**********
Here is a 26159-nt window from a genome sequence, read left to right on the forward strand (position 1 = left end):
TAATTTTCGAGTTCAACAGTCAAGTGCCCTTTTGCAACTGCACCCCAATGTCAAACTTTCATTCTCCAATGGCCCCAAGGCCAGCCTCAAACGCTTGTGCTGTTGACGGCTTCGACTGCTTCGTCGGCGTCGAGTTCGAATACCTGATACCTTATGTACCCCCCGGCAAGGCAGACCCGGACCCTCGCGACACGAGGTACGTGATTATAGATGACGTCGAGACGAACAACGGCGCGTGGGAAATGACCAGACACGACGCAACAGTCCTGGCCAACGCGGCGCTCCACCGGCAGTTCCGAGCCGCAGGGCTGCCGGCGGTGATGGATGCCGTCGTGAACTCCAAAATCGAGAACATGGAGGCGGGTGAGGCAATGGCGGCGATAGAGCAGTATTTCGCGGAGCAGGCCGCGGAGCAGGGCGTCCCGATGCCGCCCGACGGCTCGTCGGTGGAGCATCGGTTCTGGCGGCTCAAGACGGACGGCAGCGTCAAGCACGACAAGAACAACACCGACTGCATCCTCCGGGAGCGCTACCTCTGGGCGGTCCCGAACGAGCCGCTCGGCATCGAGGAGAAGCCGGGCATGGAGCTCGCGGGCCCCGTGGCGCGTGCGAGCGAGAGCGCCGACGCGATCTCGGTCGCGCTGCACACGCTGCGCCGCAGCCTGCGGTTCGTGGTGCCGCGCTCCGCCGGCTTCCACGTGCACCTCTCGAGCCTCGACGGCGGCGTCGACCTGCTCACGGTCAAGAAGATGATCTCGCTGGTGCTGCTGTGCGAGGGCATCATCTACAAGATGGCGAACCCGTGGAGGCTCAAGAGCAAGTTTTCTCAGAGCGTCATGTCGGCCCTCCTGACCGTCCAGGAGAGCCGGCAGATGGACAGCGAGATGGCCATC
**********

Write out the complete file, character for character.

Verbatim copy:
Here is a 26159-nt window from a genome sequence, read left to right on the forward strand (position 1 = left end):
TAATTTTCGAGTTCAACAGTCAAGTGCCCTTTTGCAACTGCACCCCAATGTCAAACTTTCATTCTCCAATGGCCCCAAGGCCAGCCTCAAACGCTTGTGCTGTTGACGGCTTCGACTGCTTCGTCGGCGTCGAGTTCGAATACCTGATACCTTATGTACCCCCCGGCAAGGCAGACCCGGACCCTCGCGACACGAGGTACGTGATTATAGATGACGTCGAGACGAACAACGGCGCGTGGGAAATGACCAGACACGACGCAACAGTCCTGGCCAACGCGGCGCTCCACCGGCAGTTCCGAGCCGCAGGGCTGCCGGCGGTGATGGATGCCGTCGTGAACTCCAAAATCGAGAACATGGAGGCGGGTGAGGCAATGGCGGCGATAGAGCAGTATTTCGCGGAGCAGGCCGCGGAGCAGGGCGTCCCGATGCCGCCCGACGGCTCGTCGGTGGAGCATCGGTTCTGGCGGCTCAAGACGGACGGCAGCGTCAAGCACGACAAGAACAACACCGACTGCATCCTCCGGGAGCGCTACCTCTGGGCGGTCCCGAACGAGCCGCTCGGCATCGAGGAGAAGCCGGGCATGGAGCTCGCGGGCCCCGTGGCGCGTGCGAGCGAGAGCGCCGACGCGATCTCGGTCGCGCTGCACACGCTGCGCCGCAGCCTGCGGTTCGTGGTGCCGCGCTCCGCCGGCTTCCACGTGCACCTCTCGAGCCTCGACGGCGGCGTCGACCTGCTCACGGTCAAGAAGATGATCTCGCTGGTGCTGCTGTGCGAGGGCATCATCTACAAGATGGCGAACCCGTGGAGGCTCAAGAGCAAGTTTTCTCAGAGCGTCATGTCGGCCCTCCTGACCGTCCAGGAGAGCCGGCAGATGGACAGCGAGATGGCCATC